The Black Lips have heretofore been known best as a live act, with stories about urine-drinking and Tijuana prostitutes making them as much an urban legend as they are a rock band. With three studio records and one live album under their belt, The Black Lips had plenty to look back on happily (I won't go quite as far as saying "something to be proud of," because I'm just trying to imagine what their grandparents are thinking). They've made themselves one of the biggest name on the garage rock circuit. And at long last, they have finally made a record that I can describe with enthusiasm rather than one that I describe with a disinterested, "it's pretty good." Garage rock often falls into this pit of pointless self-destruction where bands go into the studio and make an album, and decide that despite the reality that they're already playing their songs really sloppily through shitty equipment, they perform in joints where some guy just pissed out three pitchers of Pabst into the PA (cough*), and they want the album to sound just like that. So they deliberately shred the recording, and half the time it just sounds like twenty minutes of someone farting into a vocoder. Not only does it not sound good, it comes off as pretentious because we all know that they had to intentionally do that in with the production, rather than just letting it sound bad in its own way. The Black Lips finally realized that the songs they write are pretty entertaining, and it's enough just to play them really sloppily through bad equipment. They are still every bit as ridiculous and immature as they always were, and the songs are as good if not better than before, it's just now that you can hear it so much better. They now sound like someone I'd stick around to see play, even after seeing someone piss out three pitchers of Pabst into the PA.

*Disclaimer: I have never seen anyone piss on the PA at the Mutiny. As far as I recall, I don't remember seeing anyone piss anywhere outside of the bathroom at the Mutiny. This is completely hypothetical. I'm just saying their sound system sounds like that, and I wouldn't be surprised if it had happened.

2007 in Review: The "Most Efficient Album of the Year" Award

This award, honoring the best songs squeezed into as little time as possible with no wasted space, goes to:

The Busy Signals
The Busy Signals

The Busy Signals' first album crams 12 songs into less than 25 minutes, and there is not a single wasted second. I'll make an effort to be similarly succinct. They play pop punk in the style of The Rezillos (not the current raft of pop punk bands). All 12 songs are perfect. There is no filler. They are all fast, catchy, and fun. If there is a place in your heart for the electric guitar, this album will make you very happy.

2007 in Review: The "Heaviest Fucking Tom Waits-Related Project EVER" Award

This award, given to the record which gets most of its listeners from its association with Tom Waits but that will scare the living crap out of the average Tom Waits fan, goes to:

Book of Knots

Now, I've already written about this album once, so I'll keep this brief. Traineater probably features the best assembly of diverse talents in years. Very few "supergroups," or albums with a lot of guest appearances, are so artistically coherent. Simply put, the core group came together having already worked with a variety of musical organizations that were each distinct in their own style and exploratory in their ambitions. Having then gotten an idea of what they were doing together, they pulled in the absolute best names they could possibly get to perfect that vision. Despite the fact that they have each accomplished a hell of a lot on their own, there is no doubtin my mind that people like Tom Waits, Carla Bozulich, John Langford, Zeena Parkins, Miek Watt, David Thomas (Pere Ubu), Norman Westberg (Swans) and all th erest were brought in to serve the collective good of the album, not to reshape it. The result is an album that is alternately creeping and overpowering in its intensity, flawless in its execution, and both a mentally and emotionally satisfying collection of music.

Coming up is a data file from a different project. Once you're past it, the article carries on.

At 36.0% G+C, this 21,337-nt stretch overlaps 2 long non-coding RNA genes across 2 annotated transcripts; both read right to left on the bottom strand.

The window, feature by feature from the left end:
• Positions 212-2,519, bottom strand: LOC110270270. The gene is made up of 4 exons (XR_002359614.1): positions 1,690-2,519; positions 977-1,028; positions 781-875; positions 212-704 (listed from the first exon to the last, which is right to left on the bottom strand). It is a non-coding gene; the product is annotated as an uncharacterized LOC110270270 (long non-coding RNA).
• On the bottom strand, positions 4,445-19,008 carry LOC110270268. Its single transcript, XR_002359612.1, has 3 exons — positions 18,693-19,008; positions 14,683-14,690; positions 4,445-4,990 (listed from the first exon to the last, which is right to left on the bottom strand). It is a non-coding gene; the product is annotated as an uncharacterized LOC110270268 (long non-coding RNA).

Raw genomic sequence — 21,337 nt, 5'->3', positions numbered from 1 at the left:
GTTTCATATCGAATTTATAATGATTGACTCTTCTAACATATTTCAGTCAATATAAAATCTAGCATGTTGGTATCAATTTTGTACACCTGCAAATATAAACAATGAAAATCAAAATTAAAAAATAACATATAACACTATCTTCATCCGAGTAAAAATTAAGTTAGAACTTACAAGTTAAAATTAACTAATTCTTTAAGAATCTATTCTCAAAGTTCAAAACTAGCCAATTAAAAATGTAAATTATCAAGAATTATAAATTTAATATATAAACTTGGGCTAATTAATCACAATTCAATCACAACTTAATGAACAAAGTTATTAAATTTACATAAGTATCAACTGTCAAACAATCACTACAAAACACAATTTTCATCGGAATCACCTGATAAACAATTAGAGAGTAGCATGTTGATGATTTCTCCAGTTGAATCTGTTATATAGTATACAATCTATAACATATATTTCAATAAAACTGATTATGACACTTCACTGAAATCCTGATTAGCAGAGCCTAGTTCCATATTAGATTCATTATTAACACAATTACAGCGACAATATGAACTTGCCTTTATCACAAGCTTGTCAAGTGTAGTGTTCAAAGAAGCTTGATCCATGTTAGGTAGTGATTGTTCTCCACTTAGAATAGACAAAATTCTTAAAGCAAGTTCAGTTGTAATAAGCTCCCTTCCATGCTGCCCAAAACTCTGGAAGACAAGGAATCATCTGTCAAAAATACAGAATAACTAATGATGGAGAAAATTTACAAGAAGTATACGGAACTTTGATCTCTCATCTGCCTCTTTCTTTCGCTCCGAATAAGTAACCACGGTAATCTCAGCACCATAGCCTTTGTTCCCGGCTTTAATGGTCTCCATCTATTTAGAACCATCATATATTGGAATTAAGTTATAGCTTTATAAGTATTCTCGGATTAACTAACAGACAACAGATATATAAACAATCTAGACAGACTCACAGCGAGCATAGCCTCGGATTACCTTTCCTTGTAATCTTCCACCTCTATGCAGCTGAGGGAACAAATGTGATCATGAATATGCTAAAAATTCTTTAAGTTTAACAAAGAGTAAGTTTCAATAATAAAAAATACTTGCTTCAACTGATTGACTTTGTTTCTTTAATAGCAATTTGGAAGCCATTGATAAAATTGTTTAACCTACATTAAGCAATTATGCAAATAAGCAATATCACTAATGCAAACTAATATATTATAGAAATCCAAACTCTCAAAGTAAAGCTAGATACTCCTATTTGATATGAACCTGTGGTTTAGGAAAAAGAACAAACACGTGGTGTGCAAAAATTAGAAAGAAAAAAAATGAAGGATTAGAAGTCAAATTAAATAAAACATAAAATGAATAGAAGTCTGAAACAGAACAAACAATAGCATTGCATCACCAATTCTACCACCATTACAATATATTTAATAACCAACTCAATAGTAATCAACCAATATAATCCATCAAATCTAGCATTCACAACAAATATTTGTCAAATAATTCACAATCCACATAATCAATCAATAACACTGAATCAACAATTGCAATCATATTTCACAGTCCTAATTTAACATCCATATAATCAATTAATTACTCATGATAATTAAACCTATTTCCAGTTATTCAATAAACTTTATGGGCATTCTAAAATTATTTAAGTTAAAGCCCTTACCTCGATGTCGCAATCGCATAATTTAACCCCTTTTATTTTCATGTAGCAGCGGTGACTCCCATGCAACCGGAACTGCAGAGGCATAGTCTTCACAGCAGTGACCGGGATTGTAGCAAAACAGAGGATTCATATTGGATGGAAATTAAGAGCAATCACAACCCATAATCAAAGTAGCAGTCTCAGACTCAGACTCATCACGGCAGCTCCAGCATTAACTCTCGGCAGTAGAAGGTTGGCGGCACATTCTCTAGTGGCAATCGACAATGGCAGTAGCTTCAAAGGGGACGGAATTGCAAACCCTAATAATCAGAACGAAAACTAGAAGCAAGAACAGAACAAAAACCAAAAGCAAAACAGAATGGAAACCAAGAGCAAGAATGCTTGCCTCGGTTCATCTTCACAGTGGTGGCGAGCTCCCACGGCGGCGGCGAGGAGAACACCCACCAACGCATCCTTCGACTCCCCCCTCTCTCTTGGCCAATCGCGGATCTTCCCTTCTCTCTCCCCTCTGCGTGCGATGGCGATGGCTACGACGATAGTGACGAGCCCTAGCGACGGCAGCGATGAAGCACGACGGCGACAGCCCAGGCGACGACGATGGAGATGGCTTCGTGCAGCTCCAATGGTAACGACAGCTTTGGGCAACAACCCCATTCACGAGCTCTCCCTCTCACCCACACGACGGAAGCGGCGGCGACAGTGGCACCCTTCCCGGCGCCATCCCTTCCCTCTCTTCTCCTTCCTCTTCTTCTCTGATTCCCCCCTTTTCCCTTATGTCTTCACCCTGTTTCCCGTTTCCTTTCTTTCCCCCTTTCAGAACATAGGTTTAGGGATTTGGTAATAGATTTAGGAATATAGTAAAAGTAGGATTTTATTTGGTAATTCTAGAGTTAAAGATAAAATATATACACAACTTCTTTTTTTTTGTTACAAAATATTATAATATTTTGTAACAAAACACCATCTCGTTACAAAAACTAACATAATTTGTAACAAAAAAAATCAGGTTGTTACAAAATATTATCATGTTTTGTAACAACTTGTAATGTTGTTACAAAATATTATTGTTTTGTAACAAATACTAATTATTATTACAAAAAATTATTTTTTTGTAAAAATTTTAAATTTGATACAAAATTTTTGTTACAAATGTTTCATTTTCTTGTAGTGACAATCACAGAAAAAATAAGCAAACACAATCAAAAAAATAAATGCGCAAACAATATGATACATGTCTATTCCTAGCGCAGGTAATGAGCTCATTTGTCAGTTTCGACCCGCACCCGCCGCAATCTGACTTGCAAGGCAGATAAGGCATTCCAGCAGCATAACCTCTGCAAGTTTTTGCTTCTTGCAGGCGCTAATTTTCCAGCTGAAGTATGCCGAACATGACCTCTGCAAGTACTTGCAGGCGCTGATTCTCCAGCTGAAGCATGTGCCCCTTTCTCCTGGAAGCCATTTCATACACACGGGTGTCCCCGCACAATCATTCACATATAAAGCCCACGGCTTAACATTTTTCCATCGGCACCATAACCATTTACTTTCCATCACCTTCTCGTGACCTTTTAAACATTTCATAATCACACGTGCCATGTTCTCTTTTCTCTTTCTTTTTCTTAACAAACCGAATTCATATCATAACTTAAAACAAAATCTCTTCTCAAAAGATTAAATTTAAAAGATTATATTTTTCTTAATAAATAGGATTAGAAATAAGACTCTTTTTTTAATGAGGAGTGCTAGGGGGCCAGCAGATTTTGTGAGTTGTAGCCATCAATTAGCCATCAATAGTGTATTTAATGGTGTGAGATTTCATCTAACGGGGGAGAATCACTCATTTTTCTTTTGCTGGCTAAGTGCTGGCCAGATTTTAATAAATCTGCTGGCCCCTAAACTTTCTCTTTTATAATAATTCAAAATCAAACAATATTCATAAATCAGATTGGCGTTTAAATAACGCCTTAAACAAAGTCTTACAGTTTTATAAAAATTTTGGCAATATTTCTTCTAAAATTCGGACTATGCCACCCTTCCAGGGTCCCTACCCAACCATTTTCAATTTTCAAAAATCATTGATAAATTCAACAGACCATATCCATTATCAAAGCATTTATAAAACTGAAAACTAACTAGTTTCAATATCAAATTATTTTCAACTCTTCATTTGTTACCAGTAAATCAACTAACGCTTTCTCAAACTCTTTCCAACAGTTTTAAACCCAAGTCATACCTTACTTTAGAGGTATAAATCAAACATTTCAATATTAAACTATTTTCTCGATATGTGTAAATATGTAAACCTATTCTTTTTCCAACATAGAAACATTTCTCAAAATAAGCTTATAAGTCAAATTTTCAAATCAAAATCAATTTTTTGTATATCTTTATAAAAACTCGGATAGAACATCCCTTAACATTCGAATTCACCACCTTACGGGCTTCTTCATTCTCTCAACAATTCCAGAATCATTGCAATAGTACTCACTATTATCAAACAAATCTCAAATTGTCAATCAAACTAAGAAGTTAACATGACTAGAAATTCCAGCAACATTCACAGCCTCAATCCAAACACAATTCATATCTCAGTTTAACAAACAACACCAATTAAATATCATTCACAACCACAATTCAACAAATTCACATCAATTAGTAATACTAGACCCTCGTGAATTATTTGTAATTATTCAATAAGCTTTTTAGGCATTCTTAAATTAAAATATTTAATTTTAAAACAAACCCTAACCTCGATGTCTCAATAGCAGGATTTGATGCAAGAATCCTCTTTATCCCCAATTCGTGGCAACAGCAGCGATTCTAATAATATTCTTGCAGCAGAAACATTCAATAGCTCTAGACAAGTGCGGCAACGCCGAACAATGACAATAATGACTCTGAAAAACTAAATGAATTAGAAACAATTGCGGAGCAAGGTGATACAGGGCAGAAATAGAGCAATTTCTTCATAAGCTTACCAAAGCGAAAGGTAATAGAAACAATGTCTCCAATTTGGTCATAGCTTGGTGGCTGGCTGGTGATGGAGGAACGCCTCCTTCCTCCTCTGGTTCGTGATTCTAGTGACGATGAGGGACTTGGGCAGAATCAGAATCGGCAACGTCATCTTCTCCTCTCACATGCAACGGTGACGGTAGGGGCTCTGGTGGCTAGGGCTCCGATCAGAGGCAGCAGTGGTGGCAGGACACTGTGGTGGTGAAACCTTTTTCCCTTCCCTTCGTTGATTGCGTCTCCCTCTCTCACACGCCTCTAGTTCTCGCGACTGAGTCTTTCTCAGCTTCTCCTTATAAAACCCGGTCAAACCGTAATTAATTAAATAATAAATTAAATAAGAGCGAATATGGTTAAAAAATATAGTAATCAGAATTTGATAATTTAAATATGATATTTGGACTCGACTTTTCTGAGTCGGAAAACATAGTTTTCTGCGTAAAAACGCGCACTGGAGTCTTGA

2007 in Review: The “Malcolm X but Not Really” Award

This award, in honor of a good album by an artist who has previously released a great album that I did not acknowledge at the time, goes to:

World of Shit
Terror Visions
I call this the “Malcolm X but Not Really” Award in honor of Denzel Washington, who as we all know was completely screwed out of an Oscar for his masterful performance as Malcolm X, so in order to compensate, the Academy gave him an award for Training Day later, even though it wasn’t that good of a movie. The simple fact is that at this time last year, I was not cool enough to have heard Jay Reatard’s Bloodvisions, which absolutely should have been on my “Best of 2006” list. So now I’m including this album, which is completely different, in part because of my ignorance last year. But it’s not really a Malcolm X situation because unlike Training Day, World of Shit is really good in its own right. The Terror Visions group lives up to their name: by stripping out the pulsing warmth of Bloodvisions and replacing it with cold, sterile synth without losing any of the intensity or passion, this really does become a record built out of terror. It is fast, harsh, shrieking, often electronic punk rock. This is waking up in the middle of the night sweating, with the absolute certainty that something with teeth eight feet long is about to eat you. Like the creature in Alien, this record is a "perfect organism. Its structural perfection is matched only by its hostility." World of Shit is a stark world, but it warrants as many repeated listens as you can handle. Jay Reatard has put himself into a class of punk rock both skillful and unrelenting that few, if any, are in these days